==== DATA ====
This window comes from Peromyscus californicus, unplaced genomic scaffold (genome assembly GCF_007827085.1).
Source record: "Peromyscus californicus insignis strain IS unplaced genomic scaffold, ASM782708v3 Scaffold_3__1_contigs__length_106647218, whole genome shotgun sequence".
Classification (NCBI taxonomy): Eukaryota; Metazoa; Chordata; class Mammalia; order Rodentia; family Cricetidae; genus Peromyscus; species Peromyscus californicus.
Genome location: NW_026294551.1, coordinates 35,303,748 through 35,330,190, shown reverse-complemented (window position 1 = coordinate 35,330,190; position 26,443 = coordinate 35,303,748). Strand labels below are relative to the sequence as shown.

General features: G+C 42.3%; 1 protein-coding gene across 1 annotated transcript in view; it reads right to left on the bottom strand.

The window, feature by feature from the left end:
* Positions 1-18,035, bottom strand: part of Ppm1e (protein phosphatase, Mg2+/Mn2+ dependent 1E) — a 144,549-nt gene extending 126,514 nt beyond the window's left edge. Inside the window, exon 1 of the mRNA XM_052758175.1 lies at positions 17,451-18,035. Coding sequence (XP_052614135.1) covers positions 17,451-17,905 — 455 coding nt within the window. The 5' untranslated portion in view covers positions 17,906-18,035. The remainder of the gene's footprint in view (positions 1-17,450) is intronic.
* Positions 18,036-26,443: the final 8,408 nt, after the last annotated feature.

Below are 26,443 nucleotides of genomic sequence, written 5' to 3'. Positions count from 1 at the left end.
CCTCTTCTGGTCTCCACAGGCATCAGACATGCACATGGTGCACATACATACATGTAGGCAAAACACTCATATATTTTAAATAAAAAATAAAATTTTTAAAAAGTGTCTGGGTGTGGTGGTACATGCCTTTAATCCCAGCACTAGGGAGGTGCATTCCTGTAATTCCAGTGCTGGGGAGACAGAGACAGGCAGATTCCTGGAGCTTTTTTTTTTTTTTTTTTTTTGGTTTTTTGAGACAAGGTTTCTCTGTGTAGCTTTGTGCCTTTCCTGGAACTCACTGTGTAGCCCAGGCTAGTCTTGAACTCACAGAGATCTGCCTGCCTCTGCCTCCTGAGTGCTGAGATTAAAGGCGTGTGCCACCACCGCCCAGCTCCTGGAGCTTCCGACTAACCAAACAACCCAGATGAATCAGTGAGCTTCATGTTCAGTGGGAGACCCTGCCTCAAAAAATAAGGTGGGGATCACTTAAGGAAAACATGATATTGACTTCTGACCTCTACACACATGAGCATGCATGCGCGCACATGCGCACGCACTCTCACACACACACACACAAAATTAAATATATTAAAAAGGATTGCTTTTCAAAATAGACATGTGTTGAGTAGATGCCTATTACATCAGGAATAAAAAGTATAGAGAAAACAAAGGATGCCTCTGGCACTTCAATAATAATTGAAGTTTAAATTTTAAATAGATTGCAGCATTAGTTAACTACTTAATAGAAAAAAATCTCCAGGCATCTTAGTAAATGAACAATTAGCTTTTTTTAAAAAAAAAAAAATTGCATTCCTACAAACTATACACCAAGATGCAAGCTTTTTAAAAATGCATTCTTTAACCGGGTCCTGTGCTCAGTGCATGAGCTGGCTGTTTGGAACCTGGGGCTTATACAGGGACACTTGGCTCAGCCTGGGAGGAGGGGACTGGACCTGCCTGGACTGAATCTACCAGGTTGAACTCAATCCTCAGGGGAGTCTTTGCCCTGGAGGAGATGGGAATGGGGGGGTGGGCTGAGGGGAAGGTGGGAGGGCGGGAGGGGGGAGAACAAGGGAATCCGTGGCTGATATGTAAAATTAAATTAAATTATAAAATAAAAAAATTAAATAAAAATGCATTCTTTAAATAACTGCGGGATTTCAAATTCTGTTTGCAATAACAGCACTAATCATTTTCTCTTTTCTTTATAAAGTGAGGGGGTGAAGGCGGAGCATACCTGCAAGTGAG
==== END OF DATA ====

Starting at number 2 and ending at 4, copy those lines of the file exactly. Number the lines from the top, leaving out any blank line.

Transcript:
Source record: "Peromyscus californicus insignis strain IS unplaced genomic scaffold, ASM782708v3 Scaffold_3__1_contigs__length_106647218, whole genome shotgun sequence".
Classification (NCBI taxonomy): Eukaryota; Metazoa; Chordata; class Mammalia; order Rodentia; family Cricetidae; genus Peromyscus; species Peromyscus californicus.
Genome location: NW_026294551.1, coordinates 35,303,748 through 35,330,190, shown reverse-complemented (window position 1 = coordinate 35,330,190; position 26,443 = coordinate 35,303,748). Strand labels below are relative to the sequence as shown.